How To Wear It Now: From bold red tights that can channel mod chic vibes to polka dots, tights are an affordable way to take your look the extra mile. Wear these under your best matching skirt-and-jacket set or menswear-inspired overcoat and slingback kitten heels for full impact.
How We Wore It Then: Namely, with anything with punk tones or sexy vibes we needed to counter. Think skinny jean and moto jacket combinations — or alternatively flirty dresses matched with, once again, shredded tights.
How To Wear It Now: Undoubtedly one of this season’s It shoes, loafers worn with a grungy T-shirt and battered faux leather jacket can be the low-key comfy answer for any what-to-wear woes. They still work with ripped or distressed denim, but this time update the pant silhouette to be more relaxed.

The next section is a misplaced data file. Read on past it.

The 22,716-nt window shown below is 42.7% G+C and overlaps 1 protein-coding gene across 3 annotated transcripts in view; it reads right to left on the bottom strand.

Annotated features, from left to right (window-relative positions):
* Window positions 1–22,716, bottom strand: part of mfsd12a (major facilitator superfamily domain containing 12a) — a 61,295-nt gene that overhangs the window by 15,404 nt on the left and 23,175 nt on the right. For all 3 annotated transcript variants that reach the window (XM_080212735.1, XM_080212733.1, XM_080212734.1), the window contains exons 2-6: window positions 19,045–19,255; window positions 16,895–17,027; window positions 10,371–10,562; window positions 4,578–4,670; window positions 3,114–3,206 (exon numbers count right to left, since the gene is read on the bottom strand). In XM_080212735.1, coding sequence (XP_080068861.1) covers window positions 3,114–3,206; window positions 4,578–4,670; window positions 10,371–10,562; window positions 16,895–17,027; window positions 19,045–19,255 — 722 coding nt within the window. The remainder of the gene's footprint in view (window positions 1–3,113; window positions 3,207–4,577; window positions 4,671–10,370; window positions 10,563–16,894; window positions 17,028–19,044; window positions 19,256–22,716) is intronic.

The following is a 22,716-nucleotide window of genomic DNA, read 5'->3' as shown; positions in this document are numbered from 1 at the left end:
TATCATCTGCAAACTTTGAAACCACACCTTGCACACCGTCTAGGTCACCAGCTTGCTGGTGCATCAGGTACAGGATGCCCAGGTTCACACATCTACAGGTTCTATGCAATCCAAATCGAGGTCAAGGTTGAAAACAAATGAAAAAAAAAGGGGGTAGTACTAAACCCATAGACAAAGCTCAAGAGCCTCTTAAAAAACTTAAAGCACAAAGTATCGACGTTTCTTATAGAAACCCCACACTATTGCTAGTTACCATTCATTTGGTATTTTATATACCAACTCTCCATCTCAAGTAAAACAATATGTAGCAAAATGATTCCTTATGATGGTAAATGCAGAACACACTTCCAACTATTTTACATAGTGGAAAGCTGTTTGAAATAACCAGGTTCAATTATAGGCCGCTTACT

How We Wore It Then: This was a constant in a good sleazette’s wardrobe. From popped over a girly twee dress to full-out rebel yell style, completing an outfit with a vintage band tee and distressed denim of some sort, motorcycle jackets infused the messy edge we all swooned over.
How To Wear It Now: Update the classic motorcycle jacket by reimagining it in new silhouettes. These look fresh when matched with slouchy denim, those loafers we just discussed, and a minimal sweater or top. Keep your beauty understated and your attitude at full volume for a nod to your indie sleaze ancestors.
How We Wore It Then: The more low-key, the better. Bags were almost an anti-fashion statement, the rise of canvas totes becoming increasingly popular, much to the delight of cash-strapped fashion girls. For designer options, Balenciaga bags were worn with just about everything, as were Chanel 2.55 purses.
How To Wear It Now: Leave the logos at home to perfect your indie sleaze look. Instead, reach for a high-quality tote that can carry everything from an extra pair of shoes and makeup bag to a laptop.